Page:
Sophie Elisabeth of Anhalt-Dessau

Sophie Elisabeth of Anhalt-Dessau (10 February 1589 – 9 February 1620) was a German princess of the House of Ascania. She was the last abbess of Gernrode (r.1593-1614). After leaving the abbey, Sophie Elisabeth married George Rudolf of Liegnitz and was duchess of Liegnitz until her death in 1620.

Sophie Elisabeth of Anhalt-Dessau
Prinzessin Sophie Elisabeth von Anhalt-Dessau (1589-1622).jpg
Portrait of Sophie Elisabeth (after 1614)
Abbess of Gernrode
Reign1593 – 1614
PredecessorDorothea Maria of Anhalt
SuccessorNone (Gernrode disestablished)
Duchess of Liegnitz
Reign4 November 1614 – 9 February 1620
PredecessorAnna Maria of Anhalt
SuccessorElisabeth Magdalena
Born10 February 1589
Dessau
Died9 February 1620 (aged 30)
Liegnitz
SpouseGeorge Rudolf of Liegnitz
DynastyHouse of Ascania
FatherJohn George I of Anhalt-Dessau
MotherDorothea of Mansfeld-Arnstein

FamilyEdit

Sophie Elisabeth was a member of the House of Ascania. Her parents were John George I of Anhalt-Dessau and his first wife, Dorothea of Mansfeld-Arnstein (1561-1594), daughter of John Albert VI of Mansfeld-Arnstein. Sophie Elisabeth had four full siblings, and eleven half-siblings (from her father's second marriage to Dorothea of Simmern). These included John Casimir, Eleonore Dorothea, Sibylle Christine, George Aribert and Susanna Margarete.

Abbess of GernrodeEdit

From the age of four, Sophie Elisabeth was abbess of Gernrode. The abbey had been in decline for some time before Sophie Elisabeth's abbacy. In particular, since the fifteenth century members of Sophie Elisabeth's dynasty, the House of Anhalt (descended from the House of Ascania) had successively tried to incorporate the abbey into their own domains. By the time Sophie Elisabeth became abbess, the abbey's possessions covered only about two square miles. Between 1610 and 1614, members of the House of Anhalt incorporated these last remaining possessions of Gernrode into their own domains.

In 1614, Sophie Elisabeth left the abbey in order to marry. Her relatives, the princes of Anhalt, refused to appoint a new abbess and completed the incorporation of Gernrode into their territory.[1] Sophie Elisabeth was thus the last abbess of Gernrode.

MarriageEdit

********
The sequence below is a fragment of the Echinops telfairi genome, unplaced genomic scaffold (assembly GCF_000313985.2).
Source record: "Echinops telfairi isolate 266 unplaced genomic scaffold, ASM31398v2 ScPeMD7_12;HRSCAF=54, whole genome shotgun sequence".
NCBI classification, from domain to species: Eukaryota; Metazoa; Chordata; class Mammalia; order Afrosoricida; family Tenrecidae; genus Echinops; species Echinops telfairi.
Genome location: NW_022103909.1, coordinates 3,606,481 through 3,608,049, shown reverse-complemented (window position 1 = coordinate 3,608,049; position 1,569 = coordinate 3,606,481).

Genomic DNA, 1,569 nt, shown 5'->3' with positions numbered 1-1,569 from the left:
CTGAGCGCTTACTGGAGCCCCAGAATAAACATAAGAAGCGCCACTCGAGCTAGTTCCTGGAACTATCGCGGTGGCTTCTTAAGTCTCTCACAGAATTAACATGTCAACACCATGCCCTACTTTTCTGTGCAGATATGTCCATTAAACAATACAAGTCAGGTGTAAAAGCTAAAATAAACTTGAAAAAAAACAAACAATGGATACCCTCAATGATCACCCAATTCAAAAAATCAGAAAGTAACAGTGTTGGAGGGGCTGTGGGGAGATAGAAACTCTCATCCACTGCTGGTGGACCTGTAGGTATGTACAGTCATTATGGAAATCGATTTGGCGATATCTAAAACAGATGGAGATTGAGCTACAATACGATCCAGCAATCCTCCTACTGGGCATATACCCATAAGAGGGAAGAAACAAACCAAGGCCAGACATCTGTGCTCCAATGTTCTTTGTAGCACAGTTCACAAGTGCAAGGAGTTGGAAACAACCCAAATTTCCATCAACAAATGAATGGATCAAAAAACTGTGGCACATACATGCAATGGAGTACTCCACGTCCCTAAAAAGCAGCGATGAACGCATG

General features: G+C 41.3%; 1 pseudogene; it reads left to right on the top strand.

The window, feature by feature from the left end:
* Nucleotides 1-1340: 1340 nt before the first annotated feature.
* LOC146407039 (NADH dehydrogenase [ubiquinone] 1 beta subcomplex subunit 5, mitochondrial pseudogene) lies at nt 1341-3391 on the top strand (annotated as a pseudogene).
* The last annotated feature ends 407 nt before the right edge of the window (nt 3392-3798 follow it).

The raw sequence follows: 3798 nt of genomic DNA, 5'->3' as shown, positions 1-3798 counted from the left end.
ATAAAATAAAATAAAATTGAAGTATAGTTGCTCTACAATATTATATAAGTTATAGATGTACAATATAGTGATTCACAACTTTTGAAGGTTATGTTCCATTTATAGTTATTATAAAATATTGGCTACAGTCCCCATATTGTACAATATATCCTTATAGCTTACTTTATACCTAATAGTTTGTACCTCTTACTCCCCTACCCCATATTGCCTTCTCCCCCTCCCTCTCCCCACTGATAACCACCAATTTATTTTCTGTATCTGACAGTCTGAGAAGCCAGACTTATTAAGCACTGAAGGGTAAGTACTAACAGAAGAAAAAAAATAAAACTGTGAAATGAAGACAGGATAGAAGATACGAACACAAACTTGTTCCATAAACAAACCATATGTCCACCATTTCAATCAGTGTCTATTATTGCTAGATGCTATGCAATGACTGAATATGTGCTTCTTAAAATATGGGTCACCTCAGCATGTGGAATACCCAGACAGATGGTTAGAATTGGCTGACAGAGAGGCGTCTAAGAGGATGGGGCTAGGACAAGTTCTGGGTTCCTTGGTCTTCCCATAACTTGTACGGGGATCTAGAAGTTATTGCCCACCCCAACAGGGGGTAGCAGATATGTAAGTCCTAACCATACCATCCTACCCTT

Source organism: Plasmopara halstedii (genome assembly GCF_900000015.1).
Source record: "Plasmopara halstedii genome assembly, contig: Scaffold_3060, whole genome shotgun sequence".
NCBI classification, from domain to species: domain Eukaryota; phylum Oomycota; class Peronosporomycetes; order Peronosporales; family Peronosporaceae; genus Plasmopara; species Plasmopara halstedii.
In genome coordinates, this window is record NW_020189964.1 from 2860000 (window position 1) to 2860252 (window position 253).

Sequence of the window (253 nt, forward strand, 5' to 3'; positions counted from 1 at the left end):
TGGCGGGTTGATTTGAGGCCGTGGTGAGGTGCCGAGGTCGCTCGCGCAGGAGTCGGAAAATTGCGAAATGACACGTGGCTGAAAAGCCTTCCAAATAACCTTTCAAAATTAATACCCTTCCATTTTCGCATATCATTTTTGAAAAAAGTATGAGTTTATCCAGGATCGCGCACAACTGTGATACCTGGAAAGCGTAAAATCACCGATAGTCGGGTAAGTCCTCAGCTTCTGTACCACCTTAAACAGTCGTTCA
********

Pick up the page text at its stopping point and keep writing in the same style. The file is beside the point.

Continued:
On 4 November 1614 Sophie Elisabeth married her cousin, George Rudolf of Liegnitz in Dessau. A book was written to record their magnificent wedding celebrations.[2] After marrying Sophie Elisabeth, George Rudolf converted from Catholicism to Protestantism.

As duchess of Liegnitz, Sophie Elisabeth was a literary and musical patron. She brought many volumes of French and Italian works were brought to the ducal library.[3] The writer Martin Opitz wrote several poems about Sophie Elisabeth.[4]

Sophie Elisabeth and George Rudolf had no children together. She died, aged thirty, in 1620.[5]

In Dessau on 4 November 1614, George Rudolf married his first cousin Sophie Elisabeth (10 February 1589 - 9 February 1622), daughter of his maternal uncle John George I, Prince of Anhalt-Dessau. The marriage was childless.

NotesEdit

  1. ^ Schulze, Das Stift Gernrode, pp. 50f.
  2. ^ Nick and Flögel: Die Hof und Volksnarren’’, p. 700.
  3. ^ Koldau, Frauen-Musik-Kultur’’, p. 265.
  4. ^ Becker-Cantarino, Martin Opitz’’, p. 704.
  5. ^ Ersch: Allgemeine Encyclopädie’’, I.60, p. 102.

LiteraturEdit

  • O. von Heinemann, Geschichte der Abtei und Beschreibung der Stiftskirche zu Gernrode. (H. C. Huch, Quedlinburg 1877).
  • H.K. Schulze, Das Stift Gernrode. Unter Verwendung eines Manuskriptes von Reinhold Specht. Mit einem kunstgeschichtlichen Beitrag von Günther W. Vorbrodt. (Mitteldeutsche Forschungen Bd. 38), Böhlau, Köln 1965.
  • Friedrich Nick, Karl Friedrich Flögel: Die Hof und Volksnarren, sammt den närrischen Lustbarkeiten’', vol. 2, (Scheible, Stuttgart, 1861).
  • L. M. Koldau, Frauen-Musik-Kultur: ein Handbuch zum deutschen Sprachgebiet der Frühen Neuzeit (Böhlau-Verlag, 2005).
  • B. Becker-Cantarino: Martin Opitz: Studien zu Werk und Person, (Rodopi, Amsterdam, 1982).
  • J.S. Ersch, Allgemeine Encyclopädie der Wissenschaften und Künste in alphabetischer ..., (Brockhaus, Leipzig, 1855).

External linksEdit